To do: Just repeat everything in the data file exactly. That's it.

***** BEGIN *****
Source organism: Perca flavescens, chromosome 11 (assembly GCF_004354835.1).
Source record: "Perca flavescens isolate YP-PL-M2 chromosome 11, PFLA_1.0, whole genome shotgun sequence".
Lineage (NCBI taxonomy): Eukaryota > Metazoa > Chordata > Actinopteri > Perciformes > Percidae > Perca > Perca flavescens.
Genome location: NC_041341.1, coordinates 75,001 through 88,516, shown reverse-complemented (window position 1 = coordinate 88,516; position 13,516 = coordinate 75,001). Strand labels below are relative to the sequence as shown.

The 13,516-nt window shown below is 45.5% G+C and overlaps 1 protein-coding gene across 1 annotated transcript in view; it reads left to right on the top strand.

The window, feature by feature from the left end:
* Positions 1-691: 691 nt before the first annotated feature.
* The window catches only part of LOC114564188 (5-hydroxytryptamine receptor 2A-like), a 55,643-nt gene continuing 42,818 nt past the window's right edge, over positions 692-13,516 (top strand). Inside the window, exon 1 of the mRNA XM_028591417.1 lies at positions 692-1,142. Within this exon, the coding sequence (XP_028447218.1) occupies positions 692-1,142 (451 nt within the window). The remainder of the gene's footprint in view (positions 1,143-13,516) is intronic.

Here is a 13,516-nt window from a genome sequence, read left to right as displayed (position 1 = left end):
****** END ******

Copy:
Source organism: Perca flavescens, chromosome 11 (assembly GCF_004354835.1).
Source record: "Perca flavescens isolate YP-PL-M2 chromosome 11, PFLA_1.0, whole genome shotgun sequence".
Lineage (NCBI taxonomy): Eukaryota > Metazoa > Chordata > Actinopteri > Perciformes > Percidae > Perca > Perca flavescens.
Genome location: NC_041341.1, coordinates 75,001 through 88,516, shown reverse-complemented (window position 1 = coordinate 88,516; position 13,516 = coordinate 75,001). Strand labels below are relative to the sequence as shown.

The 13,516-nt window shown below is 45.5% G+C and overlaps 1 protein-coding gene across 1 annotated transcript in view; it reads left to right on the top strand.

The window, feature by feature from the left end:
* Positions 1-691: 691 nt before the first annotated feature.
* The window catches only part of LOC114564188 (5-hydroxytryptamine receptor 2A-like), a 55,643-nt gene continuing 42,818 nt past the window's right edge, over positions 692-13,516 (top strand). Inside the window, exon 1 of the mRNA XM_028591417.1 lies at positions 692-1,142. Within this exon, the coding sequence (XP_028447218.1) occupies positions 692-1,142 (451 nt within the window). The remainder of the gene's footprint in view (positions 1,143-13,516) is intronic.

Here is a 13,516-nt window from a genome sequence, read left to right as displayed (position 1 = left end):